"Data Pro Quo" The First Vending Machine Where You Pay With Data

"Data Pro Quo" The First Vending Machine Where You Pay With Data

May. 06, 2021

While all the experts are theorising that data is the new currency, Shackleton, part of Accenture since 2019, have actually put this into practice with Data Pro Quo, the world's first vending machine where products are paid for with data.

You can buy a smoothie with your email address, a snack by answering two business questions, and even some airpods by filling in a questionnaire. In this project, Shackleton collaborated with Accenture Interactive's innovation team, the Kenai Workshop, to build the machines, and with the Evoca Group, a leading multinational company in the vending machine sector.

Intended for B2B environments, its goal goes beyond implementing the new business paradigm and capturing real data to use to refine the consultancy's future projects. The V1 is already up and running at Accenture’s Digital Hub in Madrid.

Just as with any other vending machine, the user chooses the item they want to buy, but when it's time to pay, there is no slot into which to insert money or a payment terminal for a card. Instead, the buyer finds a screen on which to answer a series of simple questions, but designed to provide useful and actionable data. It also features an interface designed to offer a seamless user experience.

In addition to their email address, the first set of questions involves the user's job title, after which, depending on whether they are a CEO, CMO, CIO, CTO, CFO, etc., they answer different questions, from choosing the three main challenges they will face in coming months to revealing how they think their company will face them with help from third parties.

Until now, we have seen isolated initiatives where information is exchanged for tickets in digital sweepstakes, or even for discounts, but they were never taken this far, and thus their potential was untapped.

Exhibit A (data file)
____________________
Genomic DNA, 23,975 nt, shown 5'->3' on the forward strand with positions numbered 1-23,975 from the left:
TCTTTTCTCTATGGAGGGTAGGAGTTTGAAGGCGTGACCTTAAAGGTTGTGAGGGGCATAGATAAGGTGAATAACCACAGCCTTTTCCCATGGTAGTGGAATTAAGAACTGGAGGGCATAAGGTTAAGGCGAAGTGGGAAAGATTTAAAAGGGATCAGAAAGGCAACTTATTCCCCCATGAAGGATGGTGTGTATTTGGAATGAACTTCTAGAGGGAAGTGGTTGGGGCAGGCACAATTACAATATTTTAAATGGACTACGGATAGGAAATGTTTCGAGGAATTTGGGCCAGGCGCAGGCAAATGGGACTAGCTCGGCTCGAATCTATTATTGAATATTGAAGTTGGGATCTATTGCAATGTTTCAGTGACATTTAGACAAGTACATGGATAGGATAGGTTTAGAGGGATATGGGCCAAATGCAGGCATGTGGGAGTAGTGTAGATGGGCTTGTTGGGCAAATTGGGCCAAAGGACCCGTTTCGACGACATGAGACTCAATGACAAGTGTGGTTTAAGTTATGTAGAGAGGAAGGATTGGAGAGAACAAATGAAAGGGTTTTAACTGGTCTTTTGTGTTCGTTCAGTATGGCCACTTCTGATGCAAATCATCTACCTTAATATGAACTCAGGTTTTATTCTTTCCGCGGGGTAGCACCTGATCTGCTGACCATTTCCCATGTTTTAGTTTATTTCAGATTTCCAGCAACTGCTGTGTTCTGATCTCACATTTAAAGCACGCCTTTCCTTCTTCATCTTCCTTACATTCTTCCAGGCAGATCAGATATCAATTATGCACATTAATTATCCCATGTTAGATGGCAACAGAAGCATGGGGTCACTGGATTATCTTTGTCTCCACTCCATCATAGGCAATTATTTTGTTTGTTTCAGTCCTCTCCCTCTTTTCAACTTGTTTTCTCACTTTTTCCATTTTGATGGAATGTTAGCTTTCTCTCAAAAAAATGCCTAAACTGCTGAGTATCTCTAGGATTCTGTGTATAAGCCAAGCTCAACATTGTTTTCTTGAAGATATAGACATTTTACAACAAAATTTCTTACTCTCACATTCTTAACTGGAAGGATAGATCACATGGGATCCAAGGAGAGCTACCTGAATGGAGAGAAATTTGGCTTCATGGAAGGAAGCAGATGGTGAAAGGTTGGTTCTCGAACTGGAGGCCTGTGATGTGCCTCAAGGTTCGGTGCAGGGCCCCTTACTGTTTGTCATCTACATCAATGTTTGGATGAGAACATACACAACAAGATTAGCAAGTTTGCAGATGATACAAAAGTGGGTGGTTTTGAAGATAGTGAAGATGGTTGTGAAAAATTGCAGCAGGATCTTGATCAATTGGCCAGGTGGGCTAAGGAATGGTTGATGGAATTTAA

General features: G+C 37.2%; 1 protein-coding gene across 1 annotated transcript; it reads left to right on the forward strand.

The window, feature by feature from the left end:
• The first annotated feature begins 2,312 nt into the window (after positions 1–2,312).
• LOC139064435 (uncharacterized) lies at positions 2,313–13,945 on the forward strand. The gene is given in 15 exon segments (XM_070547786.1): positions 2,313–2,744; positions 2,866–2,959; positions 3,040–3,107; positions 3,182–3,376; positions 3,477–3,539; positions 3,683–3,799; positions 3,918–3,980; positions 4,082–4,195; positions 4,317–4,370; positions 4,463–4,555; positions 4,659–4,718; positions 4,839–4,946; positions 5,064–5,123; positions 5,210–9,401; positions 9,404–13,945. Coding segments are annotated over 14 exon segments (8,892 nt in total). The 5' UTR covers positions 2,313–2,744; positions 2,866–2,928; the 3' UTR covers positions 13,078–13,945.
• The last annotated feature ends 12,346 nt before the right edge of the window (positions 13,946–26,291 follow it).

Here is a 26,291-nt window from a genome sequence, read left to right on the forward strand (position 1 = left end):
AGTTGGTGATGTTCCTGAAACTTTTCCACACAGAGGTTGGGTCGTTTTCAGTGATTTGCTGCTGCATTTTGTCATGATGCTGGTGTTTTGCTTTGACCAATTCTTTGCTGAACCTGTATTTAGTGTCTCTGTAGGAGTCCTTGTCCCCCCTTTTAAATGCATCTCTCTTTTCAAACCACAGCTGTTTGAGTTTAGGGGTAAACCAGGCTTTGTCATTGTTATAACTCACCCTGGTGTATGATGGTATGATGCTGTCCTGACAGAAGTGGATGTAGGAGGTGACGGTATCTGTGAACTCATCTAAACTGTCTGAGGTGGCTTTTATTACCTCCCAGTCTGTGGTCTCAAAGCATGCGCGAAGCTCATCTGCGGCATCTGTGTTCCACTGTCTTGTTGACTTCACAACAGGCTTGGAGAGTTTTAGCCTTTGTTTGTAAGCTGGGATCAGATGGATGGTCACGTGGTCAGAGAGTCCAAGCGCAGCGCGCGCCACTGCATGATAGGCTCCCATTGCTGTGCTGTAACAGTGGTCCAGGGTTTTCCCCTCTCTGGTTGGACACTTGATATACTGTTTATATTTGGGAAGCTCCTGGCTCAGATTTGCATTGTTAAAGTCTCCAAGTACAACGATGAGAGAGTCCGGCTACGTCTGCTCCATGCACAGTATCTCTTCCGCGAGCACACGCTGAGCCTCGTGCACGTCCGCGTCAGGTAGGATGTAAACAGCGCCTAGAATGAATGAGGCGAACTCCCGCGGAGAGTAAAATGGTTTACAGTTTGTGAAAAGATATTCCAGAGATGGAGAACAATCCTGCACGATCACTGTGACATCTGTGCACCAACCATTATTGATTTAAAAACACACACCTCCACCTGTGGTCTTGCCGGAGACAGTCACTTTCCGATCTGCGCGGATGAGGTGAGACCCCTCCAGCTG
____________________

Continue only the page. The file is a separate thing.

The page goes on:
Pablo Alzugaray, CEO of Shackleton, said:

"Talking about innovation and the value of data is fine, but Data Pro Quo is, once again, communicating with facts."


Carmen López Muñoz, Managing Director of Accenture Interactive, said:

“Experience is the new playing field, one that needs design and creativity, but also a business strategy, technology and data. The use of data is crucial in decision-making. Because of this, we have to move towards an increasingly smart model for both operations and processes.”


Data Pro Quo has a lineup of 55 different products (32 foods and beverages and 13 designer stationery products and 10 electronic items), distributed in three “price” categories (A, B and C), each one associated with its own set of questions. The products in category A require answering the questions in set A, and so on.

 The project's technical challenge was two-fold:

On the one hand, to come up with the entire communication interface with the user through the touch screen, with the question, answer and evaluation system. The machine features an internal server that makes it possible to not only store the data obtained, but also to personalise the questions, refresh the product catalogue and, in general, enable flexible operations in any context.

For this interface, we worked with open standards and a database managed by a CMS in order to customise the contents without the need for programming. Overlaying all this is an HTTP communication layer that sends the orders to the control element that is described later.

And, on the other hand, the challenge of hacking the machine, that is, taking external control of its electronic and mechanical elements to make it work under conditions for which it was not manufactured. This was achieved through reverse engineering processes. By simulating the input of data through an external hardware circuit, the machine's matrix keyboard receives instructions on the price achieved with the answers and the product that is desired, operating the vending machine as if a person were entering data on the alphanumeric keyboard. To do this, the hacker circuit on the machine's motherboard was electrically isolated using optocouplers to avoid ground loops and communication errors between the two elements.

All the data handled by the machine is stored safely and access to it on the server is restricted.

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